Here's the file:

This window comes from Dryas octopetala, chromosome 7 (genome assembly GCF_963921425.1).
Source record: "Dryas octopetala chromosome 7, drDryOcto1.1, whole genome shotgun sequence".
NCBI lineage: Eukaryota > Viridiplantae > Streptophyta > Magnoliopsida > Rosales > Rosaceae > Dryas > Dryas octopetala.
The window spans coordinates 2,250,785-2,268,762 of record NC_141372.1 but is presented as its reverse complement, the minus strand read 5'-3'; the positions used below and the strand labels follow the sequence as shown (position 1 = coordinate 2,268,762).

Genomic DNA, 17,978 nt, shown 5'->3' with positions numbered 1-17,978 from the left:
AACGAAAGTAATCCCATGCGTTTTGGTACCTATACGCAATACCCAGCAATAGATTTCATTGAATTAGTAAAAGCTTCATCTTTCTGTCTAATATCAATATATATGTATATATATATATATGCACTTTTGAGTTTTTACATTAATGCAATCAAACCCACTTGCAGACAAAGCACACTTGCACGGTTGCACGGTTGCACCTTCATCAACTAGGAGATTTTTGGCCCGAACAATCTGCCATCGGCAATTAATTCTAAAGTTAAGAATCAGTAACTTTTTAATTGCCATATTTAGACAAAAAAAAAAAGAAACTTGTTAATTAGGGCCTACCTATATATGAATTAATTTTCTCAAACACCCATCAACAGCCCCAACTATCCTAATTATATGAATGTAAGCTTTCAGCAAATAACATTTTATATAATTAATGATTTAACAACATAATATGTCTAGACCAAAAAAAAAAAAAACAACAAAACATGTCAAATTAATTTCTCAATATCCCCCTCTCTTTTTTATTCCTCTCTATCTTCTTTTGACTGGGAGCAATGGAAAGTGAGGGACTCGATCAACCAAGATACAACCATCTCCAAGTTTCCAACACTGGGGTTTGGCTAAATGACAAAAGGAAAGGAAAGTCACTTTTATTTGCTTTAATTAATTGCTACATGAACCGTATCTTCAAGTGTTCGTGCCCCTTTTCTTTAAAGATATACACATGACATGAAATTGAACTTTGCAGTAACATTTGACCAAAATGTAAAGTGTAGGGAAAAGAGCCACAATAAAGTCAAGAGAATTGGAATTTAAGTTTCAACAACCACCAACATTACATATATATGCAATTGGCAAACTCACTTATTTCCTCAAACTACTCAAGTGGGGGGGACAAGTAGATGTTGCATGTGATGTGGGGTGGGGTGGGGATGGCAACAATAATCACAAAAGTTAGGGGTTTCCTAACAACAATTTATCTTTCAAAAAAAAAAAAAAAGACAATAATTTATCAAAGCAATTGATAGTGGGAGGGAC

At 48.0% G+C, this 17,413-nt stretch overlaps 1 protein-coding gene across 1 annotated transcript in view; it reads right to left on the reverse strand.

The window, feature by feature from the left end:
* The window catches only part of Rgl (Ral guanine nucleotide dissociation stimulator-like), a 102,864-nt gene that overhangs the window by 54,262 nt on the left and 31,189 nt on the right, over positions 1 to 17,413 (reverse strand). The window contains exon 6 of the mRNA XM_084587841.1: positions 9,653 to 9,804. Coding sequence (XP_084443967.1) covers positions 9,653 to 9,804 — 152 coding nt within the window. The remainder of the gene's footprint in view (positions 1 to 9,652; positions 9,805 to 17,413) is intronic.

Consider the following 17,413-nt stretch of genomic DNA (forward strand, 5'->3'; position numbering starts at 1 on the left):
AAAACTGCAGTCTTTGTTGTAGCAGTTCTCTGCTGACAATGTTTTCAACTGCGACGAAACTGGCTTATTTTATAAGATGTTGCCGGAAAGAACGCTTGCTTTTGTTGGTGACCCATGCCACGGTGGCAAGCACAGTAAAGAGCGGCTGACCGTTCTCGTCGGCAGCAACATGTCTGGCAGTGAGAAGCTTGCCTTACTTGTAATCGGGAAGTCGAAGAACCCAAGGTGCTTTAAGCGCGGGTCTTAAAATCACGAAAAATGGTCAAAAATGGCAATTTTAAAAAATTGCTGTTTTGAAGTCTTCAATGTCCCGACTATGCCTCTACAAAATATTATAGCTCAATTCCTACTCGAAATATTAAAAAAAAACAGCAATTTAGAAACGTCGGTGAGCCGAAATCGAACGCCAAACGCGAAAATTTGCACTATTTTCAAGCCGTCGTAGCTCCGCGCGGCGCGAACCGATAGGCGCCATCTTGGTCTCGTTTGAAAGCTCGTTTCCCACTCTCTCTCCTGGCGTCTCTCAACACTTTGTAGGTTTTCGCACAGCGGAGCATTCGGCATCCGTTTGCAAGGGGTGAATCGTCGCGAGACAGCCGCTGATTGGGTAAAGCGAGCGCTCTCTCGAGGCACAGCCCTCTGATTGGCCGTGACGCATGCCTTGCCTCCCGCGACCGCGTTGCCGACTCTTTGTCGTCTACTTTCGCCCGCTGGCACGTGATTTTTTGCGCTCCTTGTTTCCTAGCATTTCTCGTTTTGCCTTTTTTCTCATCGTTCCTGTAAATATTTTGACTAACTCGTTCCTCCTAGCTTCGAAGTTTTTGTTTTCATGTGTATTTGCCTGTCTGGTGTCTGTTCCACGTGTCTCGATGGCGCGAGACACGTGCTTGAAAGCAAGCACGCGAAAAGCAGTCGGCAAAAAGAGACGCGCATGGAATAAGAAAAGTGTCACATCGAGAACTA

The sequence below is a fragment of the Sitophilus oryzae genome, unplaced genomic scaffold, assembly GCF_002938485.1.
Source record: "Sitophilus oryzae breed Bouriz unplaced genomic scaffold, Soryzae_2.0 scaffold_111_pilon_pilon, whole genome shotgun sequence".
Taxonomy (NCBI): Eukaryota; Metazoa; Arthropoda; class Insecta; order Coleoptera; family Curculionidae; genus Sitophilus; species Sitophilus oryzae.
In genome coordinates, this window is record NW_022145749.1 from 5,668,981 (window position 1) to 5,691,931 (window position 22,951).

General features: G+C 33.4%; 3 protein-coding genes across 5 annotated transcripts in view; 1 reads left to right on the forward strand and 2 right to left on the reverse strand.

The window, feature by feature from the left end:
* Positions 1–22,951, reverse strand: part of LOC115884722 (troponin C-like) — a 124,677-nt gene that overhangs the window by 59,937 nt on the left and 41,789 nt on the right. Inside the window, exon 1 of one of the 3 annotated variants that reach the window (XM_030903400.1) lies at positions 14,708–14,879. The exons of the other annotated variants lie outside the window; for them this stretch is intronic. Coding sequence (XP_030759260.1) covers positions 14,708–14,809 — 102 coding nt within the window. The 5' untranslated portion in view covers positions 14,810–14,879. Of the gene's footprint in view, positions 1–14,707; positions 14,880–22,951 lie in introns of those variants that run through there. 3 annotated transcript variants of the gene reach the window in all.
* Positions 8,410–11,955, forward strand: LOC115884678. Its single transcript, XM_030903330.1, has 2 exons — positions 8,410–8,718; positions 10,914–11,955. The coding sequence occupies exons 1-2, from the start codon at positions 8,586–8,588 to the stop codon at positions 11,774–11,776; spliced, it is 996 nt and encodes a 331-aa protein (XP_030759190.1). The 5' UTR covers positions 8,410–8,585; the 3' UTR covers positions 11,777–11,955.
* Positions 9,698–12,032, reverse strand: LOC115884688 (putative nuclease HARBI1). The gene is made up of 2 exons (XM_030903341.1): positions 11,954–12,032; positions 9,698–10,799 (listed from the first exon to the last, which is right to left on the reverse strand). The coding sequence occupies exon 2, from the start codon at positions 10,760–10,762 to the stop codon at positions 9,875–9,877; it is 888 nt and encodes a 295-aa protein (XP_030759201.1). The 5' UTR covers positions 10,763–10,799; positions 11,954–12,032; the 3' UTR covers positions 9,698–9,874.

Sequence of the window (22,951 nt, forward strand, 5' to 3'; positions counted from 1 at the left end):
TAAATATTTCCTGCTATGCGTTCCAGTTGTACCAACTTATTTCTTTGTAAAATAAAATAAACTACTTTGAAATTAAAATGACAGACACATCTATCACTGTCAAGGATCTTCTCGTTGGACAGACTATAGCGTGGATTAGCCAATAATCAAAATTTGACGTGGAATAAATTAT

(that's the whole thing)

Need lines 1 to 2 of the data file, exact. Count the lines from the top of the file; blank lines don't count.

This window comes from Dryas octopetala, chromosome 7 (genome assembly GCF_963921425.1).
Source record: "Dryas octopetala chromosome 7, drDryOcto1.1, whole genome shotgun sequence".